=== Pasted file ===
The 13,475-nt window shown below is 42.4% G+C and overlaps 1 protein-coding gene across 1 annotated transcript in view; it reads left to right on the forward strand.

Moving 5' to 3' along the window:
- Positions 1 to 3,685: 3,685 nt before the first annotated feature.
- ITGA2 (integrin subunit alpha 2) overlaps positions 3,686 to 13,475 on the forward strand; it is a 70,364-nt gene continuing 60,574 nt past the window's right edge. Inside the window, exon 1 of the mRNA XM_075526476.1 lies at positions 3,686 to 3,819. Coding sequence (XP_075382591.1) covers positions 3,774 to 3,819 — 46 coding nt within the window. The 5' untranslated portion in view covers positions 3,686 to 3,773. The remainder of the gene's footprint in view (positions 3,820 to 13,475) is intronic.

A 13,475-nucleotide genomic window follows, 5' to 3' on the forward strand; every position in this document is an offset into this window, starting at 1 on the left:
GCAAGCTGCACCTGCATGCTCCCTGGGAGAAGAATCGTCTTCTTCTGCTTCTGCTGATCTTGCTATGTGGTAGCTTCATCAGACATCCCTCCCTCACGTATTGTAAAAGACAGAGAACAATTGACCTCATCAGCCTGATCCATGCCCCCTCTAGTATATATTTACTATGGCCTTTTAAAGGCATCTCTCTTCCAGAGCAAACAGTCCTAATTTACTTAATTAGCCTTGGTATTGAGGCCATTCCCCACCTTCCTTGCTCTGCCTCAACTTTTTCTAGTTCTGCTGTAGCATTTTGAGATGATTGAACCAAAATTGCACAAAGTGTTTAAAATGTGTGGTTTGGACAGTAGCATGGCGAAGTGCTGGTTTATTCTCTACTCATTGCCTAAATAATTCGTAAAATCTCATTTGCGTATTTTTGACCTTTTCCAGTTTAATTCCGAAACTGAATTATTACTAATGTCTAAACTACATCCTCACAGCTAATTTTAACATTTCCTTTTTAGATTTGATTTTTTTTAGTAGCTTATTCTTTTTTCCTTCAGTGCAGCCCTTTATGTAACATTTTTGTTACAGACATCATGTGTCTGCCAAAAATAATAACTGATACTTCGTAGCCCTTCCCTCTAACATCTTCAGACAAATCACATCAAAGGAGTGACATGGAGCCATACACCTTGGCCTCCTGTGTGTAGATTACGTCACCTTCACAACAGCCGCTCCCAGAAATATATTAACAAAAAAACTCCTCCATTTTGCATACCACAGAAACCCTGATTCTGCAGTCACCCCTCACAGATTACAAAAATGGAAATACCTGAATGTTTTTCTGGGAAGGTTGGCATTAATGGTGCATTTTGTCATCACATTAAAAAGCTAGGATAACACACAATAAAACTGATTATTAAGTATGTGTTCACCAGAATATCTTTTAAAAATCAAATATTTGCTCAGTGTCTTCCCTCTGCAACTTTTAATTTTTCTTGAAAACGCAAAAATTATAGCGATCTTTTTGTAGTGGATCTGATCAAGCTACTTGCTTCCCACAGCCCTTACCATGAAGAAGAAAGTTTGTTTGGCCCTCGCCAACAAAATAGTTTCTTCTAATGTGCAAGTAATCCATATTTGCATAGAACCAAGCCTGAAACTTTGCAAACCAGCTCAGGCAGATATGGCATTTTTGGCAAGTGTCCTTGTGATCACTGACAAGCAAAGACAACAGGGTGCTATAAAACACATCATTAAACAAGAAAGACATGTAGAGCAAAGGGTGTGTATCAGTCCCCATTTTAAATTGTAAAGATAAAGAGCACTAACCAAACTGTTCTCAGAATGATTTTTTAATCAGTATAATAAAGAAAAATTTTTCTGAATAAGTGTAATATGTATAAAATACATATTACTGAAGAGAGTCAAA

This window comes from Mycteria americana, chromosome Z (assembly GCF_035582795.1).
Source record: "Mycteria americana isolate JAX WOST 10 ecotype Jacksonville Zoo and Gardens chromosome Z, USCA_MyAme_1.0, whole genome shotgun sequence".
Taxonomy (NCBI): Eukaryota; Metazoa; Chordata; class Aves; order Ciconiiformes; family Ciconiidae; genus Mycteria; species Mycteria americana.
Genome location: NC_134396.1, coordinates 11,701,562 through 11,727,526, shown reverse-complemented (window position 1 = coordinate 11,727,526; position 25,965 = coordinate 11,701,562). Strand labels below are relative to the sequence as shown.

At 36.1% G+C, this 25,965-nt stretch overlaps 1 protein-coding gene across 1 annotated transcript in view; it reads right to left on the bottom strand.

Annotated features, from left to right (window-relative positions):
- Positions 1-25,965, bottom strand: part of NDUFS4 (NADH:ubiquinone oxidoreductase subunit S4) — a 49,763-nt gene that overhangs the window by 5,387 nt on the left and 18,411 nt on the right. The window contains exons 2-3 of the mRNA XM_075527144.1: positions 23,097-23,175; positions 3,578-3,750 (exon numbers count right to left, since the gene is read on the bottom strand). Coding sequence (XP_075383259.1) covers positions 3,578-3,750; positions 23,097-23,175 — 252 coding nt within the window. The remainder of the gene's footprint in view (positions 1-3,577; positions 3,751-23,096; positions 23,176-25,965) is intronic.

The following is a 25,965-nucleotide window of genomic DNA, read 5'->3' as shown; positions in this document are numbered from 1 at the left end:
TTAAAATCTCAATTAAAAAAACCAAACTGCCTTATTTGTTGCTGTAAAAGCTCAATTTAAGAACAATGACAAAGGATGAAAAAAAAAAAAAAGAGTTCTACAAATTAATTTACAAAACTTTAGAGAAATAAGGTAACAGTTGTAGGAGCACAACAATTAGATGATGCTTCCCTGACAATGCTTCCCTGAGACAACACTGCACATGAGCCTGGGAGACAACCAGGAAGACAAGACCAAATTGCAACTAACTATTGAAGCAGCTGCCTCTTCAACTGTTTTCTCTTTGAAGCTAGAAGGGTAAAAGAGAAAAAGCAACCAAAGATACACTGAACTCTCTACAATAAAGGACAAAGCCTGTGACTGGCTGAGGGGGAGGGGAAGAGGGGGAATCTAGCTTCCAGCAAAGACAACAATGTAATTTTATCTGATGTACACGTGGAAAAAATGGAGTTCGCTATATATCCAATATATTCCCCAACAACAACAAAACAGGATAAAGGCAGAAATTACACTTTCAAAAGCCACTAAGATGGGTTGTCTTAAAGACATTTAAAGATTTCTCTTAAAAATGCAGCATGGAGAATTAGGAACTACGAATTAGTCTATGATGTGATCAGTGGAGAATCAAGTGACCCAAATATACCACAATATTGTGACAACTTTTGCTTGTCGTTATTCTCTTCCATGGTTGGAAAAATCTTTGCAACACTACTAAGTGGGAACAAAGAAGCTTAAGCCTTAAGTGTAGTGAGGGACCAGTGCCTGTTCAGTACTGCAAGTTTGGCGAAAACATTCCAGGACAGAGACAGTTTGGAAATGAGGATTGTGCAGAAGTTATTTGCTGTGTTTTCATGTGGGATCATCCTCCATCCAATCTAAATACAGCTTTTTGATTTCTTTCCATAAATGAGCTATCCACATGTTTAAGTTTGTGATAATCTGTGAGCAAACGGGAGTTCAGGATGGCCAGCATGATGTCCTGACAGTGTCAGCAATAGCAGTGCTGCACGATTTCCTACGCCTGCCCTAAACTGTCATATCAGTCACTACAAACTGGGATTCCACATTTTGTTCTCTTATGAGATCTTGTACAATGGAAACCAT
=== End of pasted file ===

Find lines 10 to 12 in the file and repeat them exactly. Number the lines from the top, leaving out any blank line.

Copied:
Genome location: NC_134396.1, coordinates 11,701,562 through 11,727,526, shown reverse-complemented (window position 1 = coordinate 11,727,526; position 25,965 = coordinate 11,701,562). Strand labels below are relative to the sequence as shown.

At 36.1% G+C, this 25,965-nt stretch overlaps 1 protein-coding gene across 1 annotated transcript in view; it reads right to left on the bottom strand.

Annotated features, from left to right (window-relative positions):